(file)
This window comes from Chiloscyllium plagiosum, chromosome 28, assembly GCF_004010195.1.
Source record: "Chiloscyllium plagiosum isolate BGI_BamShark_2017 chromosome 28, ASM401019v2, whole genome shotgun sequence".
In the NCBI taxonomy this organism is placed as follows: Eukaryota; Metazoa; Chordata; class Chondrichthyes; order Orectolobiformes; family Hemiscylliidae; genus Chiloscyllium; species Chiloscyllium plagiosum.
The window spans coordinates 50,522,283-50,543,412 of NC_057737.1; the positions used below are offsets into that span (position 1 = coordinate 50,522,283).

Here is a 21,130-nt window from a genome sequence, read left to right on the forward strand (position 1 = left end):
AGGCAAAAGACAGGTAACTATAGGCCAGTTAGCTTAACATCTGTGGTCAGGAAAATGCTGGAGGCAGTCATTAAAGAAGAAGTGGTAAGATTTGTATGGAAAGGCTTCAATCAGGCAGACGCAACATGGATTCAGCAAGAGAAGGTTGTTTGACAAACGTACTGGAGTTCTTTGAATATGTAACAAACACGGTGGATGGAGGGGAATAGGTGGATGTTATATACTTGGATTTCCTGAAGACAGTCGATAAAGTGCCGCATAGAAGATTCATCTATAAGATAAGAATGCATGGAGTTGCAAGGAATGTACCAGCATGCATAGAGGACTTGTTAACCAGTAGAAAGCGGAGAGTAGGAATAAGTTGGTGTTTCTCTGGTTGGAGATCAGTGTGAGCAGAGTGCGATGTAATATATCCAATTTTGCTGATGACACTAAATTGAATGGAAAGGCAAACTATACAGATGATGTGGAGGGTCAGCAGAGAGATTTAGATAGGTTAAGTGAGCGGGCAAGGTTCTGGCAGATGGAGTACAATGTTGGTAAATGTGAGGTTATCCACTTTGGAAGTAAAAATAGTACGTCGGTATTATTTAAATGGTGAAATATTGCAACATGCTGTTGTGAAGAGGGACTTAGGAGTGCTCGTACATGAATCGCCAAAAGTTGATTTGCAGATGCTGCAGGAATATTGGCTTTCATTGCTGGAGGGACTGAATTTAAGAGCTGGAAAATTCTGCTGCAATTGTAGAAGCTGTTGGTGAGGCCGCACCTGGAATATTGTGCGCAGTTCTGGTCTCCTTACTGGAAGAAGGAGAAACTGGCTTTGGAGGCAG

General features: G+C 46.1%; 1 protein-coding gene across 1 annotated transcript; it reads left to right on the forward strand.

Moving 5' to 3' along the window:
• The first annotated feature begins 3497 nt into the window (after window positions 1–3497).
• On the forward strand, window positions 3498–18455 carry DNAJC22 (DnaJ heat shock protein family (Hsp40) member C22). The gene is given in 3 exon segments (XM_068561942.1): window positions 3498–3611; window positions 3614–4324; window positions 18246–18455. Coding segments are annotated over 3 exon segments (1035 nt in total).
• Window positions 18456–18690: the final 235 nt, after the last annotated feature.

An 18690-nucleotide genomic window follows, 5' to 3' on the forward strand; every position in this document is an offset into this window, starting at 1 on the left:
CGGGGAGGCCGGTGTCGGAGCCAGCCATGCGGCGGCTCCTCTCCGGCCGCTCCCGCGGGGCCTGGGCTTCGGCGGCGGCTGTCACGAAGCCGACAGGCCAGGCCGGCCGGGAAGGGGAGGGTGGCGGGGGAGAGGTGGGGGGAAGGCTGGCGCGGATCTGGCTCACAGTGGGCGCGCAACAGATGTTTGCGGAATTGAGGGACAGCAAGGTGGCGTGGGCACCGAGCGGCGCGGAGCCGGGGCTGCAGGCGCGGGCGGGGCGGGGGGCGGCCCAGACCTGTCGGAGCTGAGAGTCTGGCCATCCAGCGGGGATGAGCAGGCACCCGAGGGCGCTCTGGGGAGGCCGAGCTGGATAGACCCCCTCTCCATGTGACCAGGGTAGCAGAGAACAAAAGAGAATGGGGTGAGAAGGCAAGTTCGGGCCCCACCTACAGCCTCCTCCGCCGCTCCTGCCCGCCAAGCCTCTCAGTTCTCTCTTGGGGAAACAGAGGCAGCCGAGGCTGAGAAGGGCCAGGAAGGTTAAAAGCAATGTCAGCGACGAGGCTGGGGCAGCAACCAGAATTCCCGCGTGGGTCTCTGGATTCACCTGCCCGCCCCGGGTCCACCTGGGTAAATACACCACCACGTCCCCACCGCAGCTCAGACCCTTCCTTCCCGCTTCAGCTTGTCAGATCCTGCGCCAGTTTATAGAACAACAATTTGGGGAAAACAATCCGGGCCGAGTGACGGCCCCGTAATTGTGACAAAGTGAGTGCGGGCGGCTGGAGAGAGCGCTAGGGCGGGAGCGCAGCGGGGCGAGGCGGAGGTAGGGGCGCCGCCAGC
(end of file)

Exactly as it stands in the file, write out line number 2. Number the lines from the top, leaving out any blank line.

Source record: "Chiloscyllium plagiosum isolate BGI_BamShark_2017 chromosome 28, ASM401019v2, whole genome shotgun sequence".